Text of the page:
Slip op. at 60.


That’s better than nothing, but at its core there’s a huge problem: judges aren’t experts on science, medicine, or statistics. How, exactly, did the court reach the factual finding that there is “current uncertainty” about omega-3 supplementation on cardiovascular risk? As the FDA’s Advisory Committee Brief showed:


Since 2007, multiple interventional cardiovascular outcome trials in patients receiving omega-3 [fatty acids] have been published with varying effect on the primary cardiovascular endpoint. In recent years, the majority have reported negligible impacts on cardiovascular events.

Within the last two years, two large, randomized, placebo-controlled cardiovascular outcome trials have failed to demonstrate an effect of supplementation with omega-3 [fatty acids] on the risk for cardiovascular events.

In addition to these trials, several meta-analyses of clinical trials of omega-3 [fatty acids] and cardiovascular events have been published recently. The majority have failed to confirm cardiovascular benefit from EPA and DHA supplementation, but despite large overlap in the studies reviewed, one meta-analysis did suggest possible cardiovascular benefit.

The scientific consensus is that omega-3 supplementation — and thus use of drugs like Vascepa — either do nothing at all or might provide “negligible impacts” and “possible” benefit.


To me, the Amarin case is another unfortunate example of a problem I decried over at TortsProf two years ago: the rise of judicial omniscience. However gifted a judge may be — and the Amarin opinion is certainly the work of a gifted judge — judges simply aren’t in the position to decide these types of issues, and our court system isn’t set up to make judges the final arbitrators of scientific issues.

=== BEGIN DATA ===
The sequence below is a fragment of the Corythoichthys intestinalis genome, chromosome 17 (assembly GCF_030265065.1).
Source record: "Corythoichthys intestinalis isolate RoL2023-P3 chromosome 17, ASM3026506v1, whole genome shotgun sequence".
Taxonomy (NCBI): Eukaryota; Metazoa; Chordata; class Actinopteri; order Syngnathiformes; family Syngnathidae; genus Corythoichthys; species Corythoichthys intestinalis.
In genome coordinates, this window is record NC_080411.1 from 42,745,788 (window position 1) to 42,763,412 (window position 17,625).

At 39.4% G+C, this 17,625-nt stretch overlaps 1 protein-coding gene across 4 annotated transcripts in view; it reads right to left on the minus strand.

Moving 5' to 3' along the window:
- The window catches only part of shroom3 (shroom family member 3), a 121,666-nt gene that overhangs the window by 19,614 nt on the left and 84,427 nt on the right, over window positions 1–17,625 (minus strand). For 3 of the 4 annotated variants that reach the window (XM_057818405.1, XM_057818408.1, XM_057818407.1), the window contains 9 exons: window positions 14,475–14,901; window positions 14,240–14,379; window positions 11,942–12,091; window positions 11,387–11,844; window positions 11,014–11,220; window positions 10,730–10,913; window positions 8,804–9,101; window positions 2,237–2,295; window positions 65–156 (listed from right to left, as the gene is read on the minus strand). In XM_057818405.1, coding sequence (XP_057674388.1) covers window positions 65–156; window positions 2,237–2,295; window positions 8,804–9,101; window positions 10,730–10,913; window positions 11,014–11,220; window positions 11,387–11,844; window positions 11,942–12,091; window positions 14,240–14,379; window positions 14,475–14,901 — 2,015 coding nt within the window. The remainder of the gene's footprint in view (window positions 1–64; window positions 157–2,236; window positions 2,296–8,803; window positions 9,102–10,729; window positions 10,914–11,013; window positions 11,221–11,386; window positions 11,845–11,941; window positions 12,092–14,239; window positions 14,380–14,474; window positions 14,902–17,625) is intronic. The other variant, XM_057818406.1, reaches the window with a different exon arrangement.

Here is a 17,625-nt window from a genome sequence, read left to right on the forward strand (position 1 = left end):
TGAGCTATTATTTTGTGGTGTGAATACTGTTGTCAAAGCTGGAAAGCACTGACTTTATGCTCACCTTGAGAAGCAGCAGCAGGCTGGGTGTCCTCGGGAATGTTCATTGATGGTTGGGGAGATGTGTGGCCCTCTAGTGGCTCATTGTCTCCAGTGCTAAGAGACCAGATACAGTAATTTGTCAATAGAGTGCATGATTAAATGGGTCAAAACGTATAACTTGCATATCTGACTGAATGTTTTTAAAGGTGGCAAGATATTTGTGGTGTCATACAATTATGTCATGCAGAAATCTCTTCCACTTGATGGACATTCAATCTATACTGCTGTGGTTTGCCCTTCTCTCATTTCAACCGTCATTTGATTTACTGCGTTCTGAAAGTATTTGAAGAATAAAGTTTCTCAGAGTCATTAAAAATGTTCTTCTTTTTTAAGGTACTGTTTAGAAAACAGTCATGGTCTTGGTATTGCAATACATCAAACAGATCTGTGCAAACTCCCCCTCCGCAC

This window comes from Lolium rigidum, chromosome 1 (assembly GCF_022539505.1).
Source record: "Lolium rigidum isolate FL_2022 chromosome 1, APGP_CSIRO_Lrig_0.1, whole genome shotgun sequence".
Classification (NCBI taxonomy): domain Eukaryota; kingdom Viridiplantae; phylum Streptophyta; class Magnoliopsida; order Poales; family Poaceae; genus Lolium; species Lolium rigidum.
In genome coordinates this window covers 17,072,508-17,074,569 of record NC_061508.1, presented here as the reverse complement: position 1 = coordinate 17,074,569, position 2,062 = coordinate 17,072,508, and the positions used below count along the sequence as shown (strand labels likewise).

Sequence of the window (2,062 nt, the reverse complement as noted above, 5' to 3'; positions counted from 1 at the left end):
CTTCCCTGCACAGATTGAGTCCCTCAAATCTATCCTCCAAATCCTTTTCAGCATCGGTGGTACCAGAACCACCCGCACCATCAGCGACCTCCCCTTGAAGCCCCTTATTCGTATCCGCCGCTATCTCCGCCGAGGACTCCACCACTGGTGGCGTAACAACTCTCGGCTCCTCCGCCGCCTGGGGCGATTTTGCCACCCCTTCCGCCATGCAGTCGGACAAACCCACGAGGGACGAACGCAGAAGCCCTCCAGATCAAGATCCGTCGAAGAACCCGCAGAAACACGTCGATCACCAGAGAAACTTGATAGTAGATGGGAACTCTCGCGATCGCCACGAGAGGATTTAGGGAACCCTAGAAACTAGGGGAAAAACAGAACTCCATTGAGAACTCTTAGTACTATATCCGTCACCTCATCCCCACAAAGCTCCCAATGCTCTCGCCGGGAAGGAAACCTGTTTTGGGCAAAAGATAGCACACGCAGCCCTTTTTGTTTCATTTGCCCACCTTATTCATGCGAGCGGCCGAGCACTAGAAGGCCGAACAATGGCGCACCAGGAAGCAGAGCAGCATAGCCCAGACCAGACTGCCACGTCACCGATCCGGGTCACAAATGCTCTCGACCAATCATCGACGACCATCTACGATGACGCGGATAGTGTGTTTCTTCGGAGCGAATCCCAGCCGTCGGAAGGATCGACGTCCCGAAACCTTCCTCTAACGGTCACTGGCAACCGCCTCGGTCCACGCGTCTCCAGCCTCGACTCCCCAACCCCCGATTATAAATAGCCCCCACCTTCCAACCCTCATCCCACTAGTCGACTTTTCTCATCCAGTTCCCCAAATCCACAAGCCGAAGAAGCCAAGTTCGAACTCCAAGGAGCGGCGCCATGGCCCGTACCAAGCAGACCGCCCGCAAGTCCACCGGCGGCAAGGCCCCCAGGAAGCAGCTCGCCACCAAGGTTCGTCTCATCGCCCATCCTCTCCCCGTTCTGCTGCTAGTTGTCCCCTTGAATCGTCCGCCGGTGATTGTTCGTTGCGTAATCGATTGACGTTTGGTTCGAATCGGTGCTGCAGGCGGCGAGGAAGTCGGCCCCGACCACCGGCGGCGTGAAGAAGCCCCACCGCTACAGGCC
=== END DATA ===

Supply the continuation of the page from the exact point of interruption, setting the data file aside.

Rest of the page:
When it comes to something this complicated and fact-specific, we really only have two options. Either we trust the FDA to do its job appropriately when approving drugs — and based on the Forbes article it seems the FDA is, if anything, extremely liberal when it comes to those approvals — or we leave it to juries to sort out these questions. The latter would seem the most appropriate course under our existing case law, given the Supreme Court’s recognition in Wyeth v. Levine that “because the [misbranding] statute contemplates that federal juries will resolve most misbranding claims, the FDA’s belief that a drug is misbranded is not conclusive.”


At first blush, it seems odd to trust to a jury a scientific determination that we wouldn’t trust to a judge, but that’s not the point. The problem with the Amarin decision is that the court went beyond merely deciding if the label Amarin wanted to use was false — which is all that the jury in a misbranding prosecution would decide — and instead tried to fashion a remedy by diving into the deeper substance of what should, and should not, be on the label. That took the court too far from the field of law and too deep into the substance of science. There’s a role for judges in every case; the problem comes when the judge acts as judge and jury.


We don’t have just a First Amendment, we have Sixth and Seventh Amendments, too, both of which reinforce the primacy of the jury in resolving disputed facts in our legal system. The checks and balances on the FDA’s misbranding statute aren’t to be found wearing robes, they’re to be found in the jury box.